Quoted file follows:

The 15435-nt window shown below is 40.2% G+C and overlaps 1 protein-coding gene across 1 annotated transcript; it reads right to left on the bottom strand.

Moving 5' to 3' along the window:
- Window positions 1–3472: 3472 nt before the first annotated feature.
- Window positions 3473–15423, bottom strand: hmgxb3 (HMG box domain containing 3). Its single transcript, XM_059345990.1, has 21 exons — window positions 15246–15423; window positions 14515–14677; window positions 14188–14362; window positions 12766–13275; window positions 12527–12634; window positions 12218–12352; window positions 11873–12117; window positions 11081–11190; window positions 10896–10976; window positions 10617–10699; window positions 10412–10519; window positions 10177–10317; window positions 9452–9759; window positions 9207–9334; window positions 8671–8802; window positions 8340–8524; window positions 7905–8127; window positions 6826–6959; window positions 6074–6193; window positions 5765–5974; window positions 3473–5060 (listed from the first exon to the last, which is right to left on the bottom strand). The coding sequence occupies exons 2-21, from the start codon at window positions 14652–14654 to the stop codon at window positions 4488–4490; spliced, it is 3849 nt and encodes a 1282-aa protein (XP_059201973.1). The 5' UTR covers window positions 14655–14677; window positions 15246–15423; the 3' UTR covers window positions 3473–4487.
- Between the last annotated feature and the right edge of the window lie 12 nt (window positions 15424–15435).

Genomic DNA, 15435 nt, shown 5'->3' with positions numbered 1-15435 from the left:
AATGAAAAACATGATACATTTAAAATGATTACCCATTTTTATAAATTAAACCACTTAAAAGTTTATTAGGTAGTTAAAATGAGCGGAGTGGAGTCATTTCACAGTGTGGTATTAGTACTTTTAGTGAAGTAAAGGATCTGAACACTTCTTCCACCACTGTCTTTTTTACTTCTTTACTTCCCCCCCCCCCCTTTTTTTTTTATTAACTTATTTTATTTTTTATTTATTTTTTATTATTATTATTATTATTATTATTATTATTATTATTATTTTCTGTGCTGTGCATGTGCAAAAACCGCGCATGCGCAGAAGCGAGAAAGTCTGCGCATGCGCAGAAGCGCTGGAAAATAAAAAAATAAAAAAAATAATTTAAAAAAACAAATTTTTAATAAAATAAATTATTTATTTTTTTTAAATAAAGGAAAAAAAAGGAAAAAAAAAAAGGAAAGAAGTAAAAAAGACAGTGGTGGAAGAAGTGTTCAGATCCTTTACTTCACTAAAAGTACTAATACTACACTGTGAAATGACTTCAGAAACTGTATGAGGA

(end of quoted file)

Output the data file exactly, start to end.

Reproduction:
The 15435-nt window shown below is 40.2% G+C and overlaps 1 protein-coding gene across 1 annotated transcript; it reads right to left on the bottom strand.

Moving 5' to 3' along the window:
- Window positions 1–3472: 3472 nt before the first annotated feature.
- Window positions 3473–15423, bottom strand: hmgxb3 (HMG box domain containing 3). Its single transcript, XM_059345990.1, has 21 exons — window positions 15246–15423; window positions 14515–14677; window positions 14188–14362; window positions 12766–13275; window positions 12527–12634; window positions 12218–12352; window positions 11873–12117; window positions 11081–11190; window positions 10896–10976; window positions 10617–10699; window positions 10412–10519; window positions 10177–10317; window positions 9452–9759; window positions 9207–9334; window positions 8671–8802; window positions 8340–8524; window positions 7905–8127; window positions 6826–6959; window positions 6074–6193; window positions 5765–5974; window positions 3473–5060 (listed from the first exon to the last, which is right to left on the bottom strand). The coding sequence occupies exons 2-21, from the start codon at window positions 14652–14654 to the stop codon at window positions 4488–4490; spliced, it is 3849 nt and encodes a 1282-aa protein (XP_059201973.1). The 5' UTR covers window positions 14655–14677; window positions 15246–15423; the 3' UTR covers window positions 3473–4487.
- Between the last annotated feature and the right edge of the window lie 12 nt (window positions 15424–15435).

Genomic DNA, 15435 nt, shown 5'->3' with positions numbered 1-15435 from the left:
AATGAAAAACATGATACATTTAAAATGATTACCCATTTTTATAAATTAAACCACTTAAAAGTTTATTAGGTAGTTAAAATGAGCGGAGTGGAGTCATTTCACAGTGTGGTATTAGTACTTTTAGTGAAGTAAAGGATCTGAACACTTCTTCCACCACTGTCTTTTTTACTTCTTTACTTCCCCCCCCCCCCTTTTTTTTTTATTAACTTATTTTATTTTTTATTTATTTTTTATTATTATTATTATTATTATTATTATTATTATTATTATTTTCTGTGCTGTGCATGTGCAAAAACCGCGCATGCGCAGAAGCGAGAAAGTCTGCGCATGCGCAGAAGCGCTGGAAAATAAAAAAATAAAAAAAATAATTTAAAAAAACAAATTTTTAATAAAATAAATTATTTATTTTTTTTAAATAAAGGAAAAAAAAGGAAAAAAAAAAAGGAAAGAAGTAAAAAAGACAGTGGTGGAAGAAGTGTTCAGATCCTTTACTTCACTAAAAGTACTAATACTACACTGTGAAATGACTTCAGAAACTGTATGAGGA